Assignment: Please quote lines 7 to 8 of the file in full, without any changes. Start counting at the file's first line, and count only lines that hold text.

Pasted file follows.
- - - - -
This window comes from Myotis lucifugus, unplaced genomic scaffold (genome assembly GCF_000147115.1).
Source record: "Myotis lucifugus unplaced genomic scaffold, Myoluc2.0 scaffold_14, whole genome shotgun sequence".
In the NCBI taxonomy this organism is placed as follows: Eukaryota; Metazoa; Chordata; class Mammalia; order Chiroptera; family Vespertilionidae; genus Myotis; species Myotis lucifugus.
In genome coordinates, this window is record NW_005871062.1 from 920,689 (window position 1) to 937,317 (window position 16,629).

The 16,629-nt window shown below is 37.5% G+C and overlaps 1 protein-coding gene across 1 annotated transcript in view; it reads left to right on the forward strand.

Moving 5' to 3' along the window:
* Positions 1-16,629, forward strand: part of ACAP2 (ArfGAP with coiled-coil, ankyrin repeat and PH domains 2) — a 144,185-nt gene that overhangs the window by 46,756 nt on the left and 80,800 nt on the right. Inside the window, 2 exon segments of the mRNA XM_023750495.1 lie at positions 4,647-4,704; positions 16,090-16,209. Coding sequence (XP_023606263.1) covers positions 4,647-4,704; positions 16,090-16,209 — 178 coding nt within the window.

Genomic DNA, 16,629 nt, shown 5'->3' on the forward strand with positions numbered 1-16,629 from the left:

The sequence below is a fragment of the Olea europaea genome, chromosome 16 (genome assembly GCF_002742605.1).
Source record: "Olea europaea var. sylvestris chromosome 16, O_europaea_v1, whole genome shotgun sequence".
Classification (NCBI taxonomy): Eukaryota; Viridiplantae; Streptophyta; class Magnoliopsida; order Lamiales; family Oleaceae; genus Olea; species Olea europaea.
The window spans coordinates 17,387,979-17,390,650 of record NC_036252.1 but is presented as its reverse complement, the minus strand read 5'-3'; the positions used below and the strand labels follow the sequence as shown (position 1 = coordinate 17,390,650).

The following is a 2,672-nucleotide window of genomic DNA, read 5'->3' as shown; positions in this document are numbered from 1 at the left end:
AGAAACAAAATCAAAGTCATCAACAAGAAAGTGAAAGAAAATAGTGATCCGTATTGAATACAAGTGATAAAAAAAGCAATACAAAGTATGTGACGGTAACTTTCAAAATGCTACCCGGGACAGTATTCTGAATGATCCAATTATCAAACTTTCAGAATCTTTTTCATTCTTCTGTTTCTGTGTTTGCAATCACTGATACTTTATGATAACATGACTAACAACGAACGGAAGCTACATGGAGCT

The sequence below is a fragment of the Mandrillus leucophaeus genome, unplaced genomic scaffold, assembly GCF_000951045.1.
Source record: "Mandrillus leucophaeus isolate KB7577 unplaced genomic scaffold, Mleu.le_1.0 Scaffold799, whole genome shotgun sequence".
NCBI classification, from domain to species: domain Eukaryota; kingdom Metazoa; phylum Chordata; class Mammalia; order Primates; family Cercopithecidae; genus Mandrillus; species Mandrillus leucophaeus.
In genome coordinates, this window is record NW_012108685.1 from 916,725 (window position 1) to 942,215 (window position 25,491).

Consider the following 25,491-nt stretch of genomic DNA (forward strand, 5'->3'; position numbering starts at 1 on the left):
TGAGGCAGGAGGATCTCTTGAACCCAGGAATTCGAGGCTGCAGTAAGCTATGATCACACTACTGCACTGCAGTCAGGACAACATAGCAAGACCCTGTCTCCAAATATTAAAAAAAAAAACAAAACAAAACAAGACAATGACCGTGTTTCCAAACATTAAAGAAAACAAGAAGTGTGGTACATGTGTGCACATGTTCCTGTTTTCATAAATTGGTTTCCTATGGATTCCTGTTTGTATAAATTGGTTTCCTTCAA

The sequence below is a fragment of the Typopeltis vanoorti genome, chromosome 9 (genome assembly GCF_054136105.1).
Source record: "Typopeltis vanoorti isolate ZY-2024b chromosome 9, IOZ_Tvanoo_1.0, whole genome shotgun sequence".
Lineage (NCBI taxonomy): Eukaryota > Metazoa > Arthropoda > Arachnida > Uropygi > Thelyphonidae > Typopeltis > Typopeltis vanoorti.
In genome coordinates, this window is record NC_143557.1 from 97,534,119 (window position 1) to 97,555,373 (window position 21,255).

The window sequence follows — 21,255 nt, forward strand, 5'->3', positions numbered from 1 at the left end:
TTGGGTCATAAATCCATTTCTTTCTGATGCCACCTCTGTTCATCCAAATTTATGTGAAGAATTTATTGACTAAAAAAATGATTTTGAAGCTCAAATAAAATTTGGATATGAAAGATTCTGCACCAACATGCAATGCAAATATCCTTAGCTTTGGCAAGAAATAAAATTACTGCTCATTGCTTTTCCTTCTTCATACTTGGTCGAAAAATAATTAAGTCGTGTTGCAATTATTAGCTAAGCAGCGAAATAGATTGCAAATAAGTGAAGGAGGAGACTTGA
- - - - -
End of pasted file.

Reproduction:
* Positions 1-16,629, forward strand: part of ACAP2 (ArfGAP with coiled-coil, ankyrin repeat and PH domains 2) — a 144,185-nt gene that overhangs the window by 46,756 nt on the left and 80,800 nt on the right. Inside the window, 2 exon segments of the mRNA XM_023750495.1 lie at positions 4,647-4,704; positions 16,090-16,209. Coding sequence (XP_023606263.1) covers positions 4,647-4,704; positions 16,090-16,209 — 178 coding nt within the window.

Genomic DNA, 16,629 nt, shown 5'->3' on the forward strand with positions numbered 1-16,629 from the left: